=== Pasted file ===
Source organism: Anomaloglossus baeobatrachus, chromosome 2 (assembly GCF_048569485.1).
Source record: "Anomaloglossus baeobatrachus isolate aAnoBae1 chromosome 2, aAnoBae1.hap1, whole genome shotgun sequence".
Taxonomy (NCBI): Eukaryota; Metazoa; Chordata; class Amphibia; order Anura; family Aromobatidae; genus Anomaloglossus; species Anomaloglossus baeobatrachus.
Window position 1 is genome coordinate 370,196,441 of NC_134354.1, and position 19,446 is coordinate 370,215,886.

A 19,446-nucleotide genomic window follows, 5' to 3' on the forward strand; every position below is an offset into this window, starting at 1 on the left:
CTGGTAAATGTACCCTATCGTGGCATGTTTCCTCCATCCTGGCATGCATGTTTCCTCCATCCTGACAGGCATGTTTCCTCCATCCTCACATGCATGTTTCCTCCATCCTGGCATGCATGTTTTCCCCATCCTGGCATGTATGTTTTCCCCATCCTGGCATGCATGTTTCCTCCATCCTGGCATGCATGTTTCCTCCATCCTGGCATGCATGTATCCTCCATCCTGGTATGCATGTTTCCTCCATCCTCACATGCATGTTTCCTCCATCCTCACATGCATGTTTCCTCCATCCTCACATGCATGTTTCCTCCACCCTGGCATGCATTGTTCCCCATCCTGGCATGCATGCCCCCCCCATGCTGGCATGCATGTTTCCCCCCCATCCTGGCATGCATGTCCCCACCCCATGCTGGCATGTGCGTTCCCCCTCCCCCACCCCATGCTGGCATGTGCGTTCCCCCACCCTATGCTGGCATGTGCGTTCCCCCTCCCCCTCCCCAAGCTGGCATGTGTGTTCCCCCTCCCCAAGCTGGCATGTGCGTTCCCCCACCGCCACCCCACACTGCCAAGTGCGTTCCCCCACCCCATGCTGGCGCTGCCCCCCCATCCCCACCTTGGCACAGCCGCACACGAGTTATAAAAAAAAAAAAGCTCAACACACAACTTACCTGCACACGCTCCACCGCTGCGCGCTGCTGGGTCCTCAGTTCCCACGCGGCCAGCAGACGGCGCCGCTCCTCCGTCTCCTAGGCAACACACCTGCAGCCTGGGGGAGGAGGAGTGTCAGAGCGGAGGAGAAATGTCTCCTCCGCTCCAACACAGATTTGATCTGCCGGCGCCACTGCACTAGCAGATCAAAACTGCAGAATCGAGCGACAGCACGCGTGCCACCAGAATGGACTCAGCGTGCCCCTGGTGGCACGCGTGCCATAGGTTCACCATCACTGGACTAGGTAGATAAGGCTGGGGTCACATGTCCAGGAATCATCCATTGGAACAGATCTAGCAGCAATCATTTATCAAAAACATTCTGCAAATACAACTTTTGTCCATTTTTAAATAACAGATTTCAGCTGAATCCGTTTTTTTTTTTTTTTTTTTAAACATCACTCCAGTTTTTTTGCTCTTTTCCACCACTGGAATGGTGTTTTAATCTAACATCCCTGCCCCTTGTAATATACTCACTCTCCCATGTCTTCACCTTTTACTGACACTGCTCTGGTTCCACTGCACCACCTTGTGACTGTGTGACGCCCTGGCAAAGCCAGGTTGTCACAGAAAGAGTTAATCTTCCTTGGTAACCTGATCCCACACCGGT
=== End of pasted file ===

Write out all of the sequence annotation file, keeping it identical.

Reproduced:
Source organism: Anomaloglossus baeobatrachus, chromosome 2 (assembly GCF_048569485.1).
Source record: "Anomaloglossus baeobatrachus isolate aAnoBae1 chromosome 2, aAnoBae1.hap1, whole genome shotgun sequence".
Taxonomy (NCBI): Eukaryota; Metazoa; Chordata; class Amphibia; order Anura; family Aromobatidae; genus Anomaloglossus; species Anomaloglossus baeobatrachus.
Window position 1 is genome coordinate 370,196,441 of NC_134354.1, and position 19,446 is coordinate 370,215,886.

A 19,446-nucleotide genomic window follows, 5' to 3' on the forward strand; every position below is an offset into this window, starting at 1 on the left:
CTGGTAAATGTACCCTATCGTGGCATGTTTCCTCCATCCTGGCATGCATGTTTCCTCCATCCTGACAGGCATGTTTCCTCCATCCTCACATGCATGTTTCCTCCATCCTGGCATGCATGTTTTCCCCATCCTGGCATGTATGTTTTCCCCATCCTGGCATGCATGTTTCCTCCATCCTGGCATGCATGTTTCCTCCATCCTGGCATGCATGTATCCTCCATCCTGGTATGCATGTTTCCTCCATCCTCACATGCATGTTTCCTCCATCCTCACATGCATGTTTCCTCCATCCTCACATGCATGTTTCCTCCACCCTGGCATGCATTGTTCCCCATCCTGGCATGCATGCCCCCCCCATGCTGGCATGCATGTTTCCCCCCCATCCTGGCATGCATGTCCCCACCCCATGCTGGCATGTGCGTTCCCCCTCCCCCACCCCATGCTGGCATGTGCGTTCCCCCACCCTATGCTGGCATGTGCGTTCCCCCTCCCCCTCCCCAAGCTGGCATGTGTGTTCCCCCTCCCCAAGCTGGCATGTGCGTTCCCCCACCGCCACCCCACACTGCCAAGTGCGTTCCCCCACCCCATGCTGGCGCTGCCCCCCCATCCCCACCTTGGCACAGCCGCACACGAGTTATAAAAAAAAAAAAGCTCAACACACAACTTACCTGCACACGCTCCACCGCTGCGCGCTGCTGGGTCCTCAGTTCCCACGCGGCCAGCAGACGGCGCCGCTCCTCCGTCTCCTAGGCAACACACCTGCAGCCTGGGGGAGGAGGAGTGTCAGAGCGGAGGAGAAATGTCTCCTCCGCTCCAACACAGATTTGATCTGCCGGCGCCACTGCACTAGCAGATCAAAACTGCAGAATCGAGCGACAGCACGCGTGCCACCAGAATGGACTCAGCGTGCCCCTGGTGGCACGCGTGCCATAGGTTCACCATCACTGGACTAGGTAGATAAGGCTGGGGTCACATGTCCAGGAATCATCCATTGGAACAGATCTAGCAGCAATCATTTATCAAAAACATTCTGCAAATACAACTTTTGTCCATTTTTAAATAACAGATTTCAGCTGAATCCGTTTTTTTTTTTTTTTTTTTAAACATCACTCCAGTTTTTTTGCTCTTTTCCACCACTGGAATGGTGTTTTAATCTAACATCCCTGCCCCTTGTAATATACTCACTCTCCCATGTCTTCACCTTTTACTGACACTGCTCTGGTTCCACTGCACCACCTTGTGACTGTGTGACGCCCTGGCAAAGCCAGGTTGTCACAGAAAGAGTTAATCTTCCTTGGTAACCTGATCCCACACCGGT